The article pointed out that such activity is being driven by the fact that billions in investment capital can find no productive outlet. It cited a note to investors by Credit Suisse Group saying, “M&A now looks ready to make a comeback.”
Bloomberg said a series of mergers in mining, telecommunications, airlines, food production and other industries is anticipated, guaranteeing big returns for investors who buy a company, “rationalize it, strip out costs and fire staff.”
The prospect of bankers reaping huge fees for deals that result in job losses will cause an outcry, the article continued, “particularly as those fees will mostly be earned by banks that got taxpayer bailouts a year ago.” Bloomberg warned, “The sight of financiers making fortunes while ordinary people lose their jobs will stoke a populist backlash that is already brewing.”
In a similar vein, New York Times columnist Bob Herbert on Tuesday warned of growing popular anger over rising joblessness in an opinion piece entitled, “Does Obama get it?”
“While devoting enormous amounts of energy to health care, and trying now to decide what to do about Afghanistan,” Herbert complained, “the president has not conveyed the sense of urgency that the crisis in employment warrants.” If that didn’t change, Herbert wrote, increasing joblessness could “cripple” the “political prospects of the president.” He took note of recent polls in which substantial majorities said the government stimulus efforts had mostly helped “large banks” and “Wall Street investment companies.”
Herbert lamented that the administration had never seriously considered a “massive long-term campaign to rebuild the nation’s infrastructure” and large-scale public works programs. These ideas, he said, were dismissed as “the residue of an ancient, unsophisticated era.” He went on to advise Obama to pursue job-creation programs similar to the New Deal programs under Franklin D. Roosevelt.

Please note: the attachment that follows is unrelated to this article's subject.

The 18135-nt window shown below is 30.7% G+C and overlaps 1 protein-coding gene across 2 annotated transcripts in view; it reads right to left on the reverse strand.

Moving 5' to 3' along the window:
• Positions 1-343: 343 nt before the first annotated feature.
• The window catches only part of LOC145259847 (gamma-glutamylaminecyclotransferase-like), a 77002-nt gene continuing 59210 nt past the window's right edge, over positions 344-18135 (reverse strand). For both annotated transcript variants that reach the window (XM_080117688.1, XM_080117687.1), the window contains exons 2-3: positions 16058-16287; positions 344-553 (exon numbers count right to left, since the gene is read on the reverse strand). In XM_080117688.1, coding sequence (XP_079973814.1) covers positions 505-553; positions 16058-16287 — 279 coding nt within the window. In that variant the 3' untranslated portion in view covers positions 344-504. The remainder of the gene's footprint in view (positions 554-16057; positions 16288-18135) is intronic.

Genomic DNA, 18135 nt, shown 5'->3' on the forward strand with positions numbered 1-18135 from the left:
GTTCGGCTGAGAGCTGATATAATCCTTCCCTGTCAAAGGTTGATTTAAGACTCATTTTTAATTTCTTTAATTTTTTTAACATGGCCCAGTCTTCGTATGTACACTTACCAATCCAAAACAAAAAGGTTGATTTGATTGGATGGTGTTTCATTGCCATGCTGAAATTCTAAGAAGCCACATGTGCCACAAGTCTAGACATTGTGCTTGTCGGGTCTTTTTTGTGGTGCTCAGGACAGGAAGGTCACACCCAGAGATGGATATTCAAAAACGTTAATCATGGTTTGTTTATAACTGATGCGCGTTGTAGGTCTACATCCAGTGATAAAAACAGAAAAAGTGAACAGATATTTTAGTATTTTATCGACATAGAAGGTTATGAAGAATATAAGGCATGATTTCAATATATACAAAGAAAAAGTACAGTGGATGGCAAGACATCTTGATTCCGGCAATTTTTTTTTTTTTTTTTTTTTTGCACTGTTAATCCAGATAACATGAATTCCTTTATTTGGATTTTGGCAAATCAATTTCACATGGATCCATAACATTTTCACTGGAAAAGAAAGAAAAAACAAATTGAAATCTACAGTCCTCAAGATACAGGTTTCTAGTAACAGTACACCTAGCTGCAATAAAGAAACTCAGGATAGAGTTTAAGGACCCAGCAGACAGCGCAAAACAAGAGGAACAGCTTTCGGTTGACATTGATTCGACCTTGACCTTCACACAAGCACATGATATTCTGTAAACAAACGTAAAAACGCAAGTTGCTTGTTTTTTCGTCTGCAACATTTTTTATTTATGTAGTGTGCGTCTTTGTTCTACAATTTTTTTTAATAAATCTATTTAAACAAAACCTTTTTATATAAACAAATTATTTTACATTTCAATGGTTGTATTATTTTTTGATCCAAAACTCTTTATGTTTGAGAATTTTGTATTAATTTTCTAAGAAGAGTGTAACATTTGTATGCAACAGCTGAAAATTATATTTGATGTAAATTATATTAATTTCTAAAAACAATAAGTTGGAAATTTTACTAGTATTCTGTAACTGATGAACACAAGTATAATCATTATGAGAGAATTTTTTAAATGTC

Herbert’s wishful thinking collides with the economic and political realities of contemporary American capitalism. Faced with an insurgent movement of the working class in the 1930s, Roosevelt sought to save the profit system by using the enormous industrial and financial resources of the United States to provide some measure of relief to the unemployed. Programs like the Civil Works Administration, the Civilian Conservation Corps and the Works Progress Administration put an estimated 12 million people to work.
Today, such measures are precluded by the long-term decline of American capitalism and the domination of a financial aristocracy that controls both political parties and violently opposes the slightest impingement on its wealth and power.
The defense of jobs and living standards is the task of the working class itself. If workers are to prevent their destitution, they must take the initiative to launch a struggle against plant closings, mass layoffs and the wiping out of public service jobs.
Work place occupations, mass strikes and demonstrations should be launched independently of and in opposition to the trade union apparatus. Such actions must be the beginning of a political movement to unite workers in the US and internationally to put the major industries and banks under the public and democratic ownership of working people.
There are pressing social needs that must be addressed—new schools, hospitals, housing—and millions of unemployed workers ready and able to meet them. The argument that there is no money to put the unemployed to work is belied by the trillions the administration has spent to bail out the banks and continue the colonial wars in the Iraq and Afghanistan.
The Socialist Equality Party calls for a multitrillion-dollar public works program to provide good-paying jobs to rebuild the cities and social infrastructure and hire millions of construction workers, teachers, health care workers and others. At the same time, jobless workers must be guaranteed full pay, health benefits and housing for their families until they are reemployed.
The realization of such a program requires a complete break with Obama and the Democratic Party and a struggle against the profit system which both they and the Republicans defend.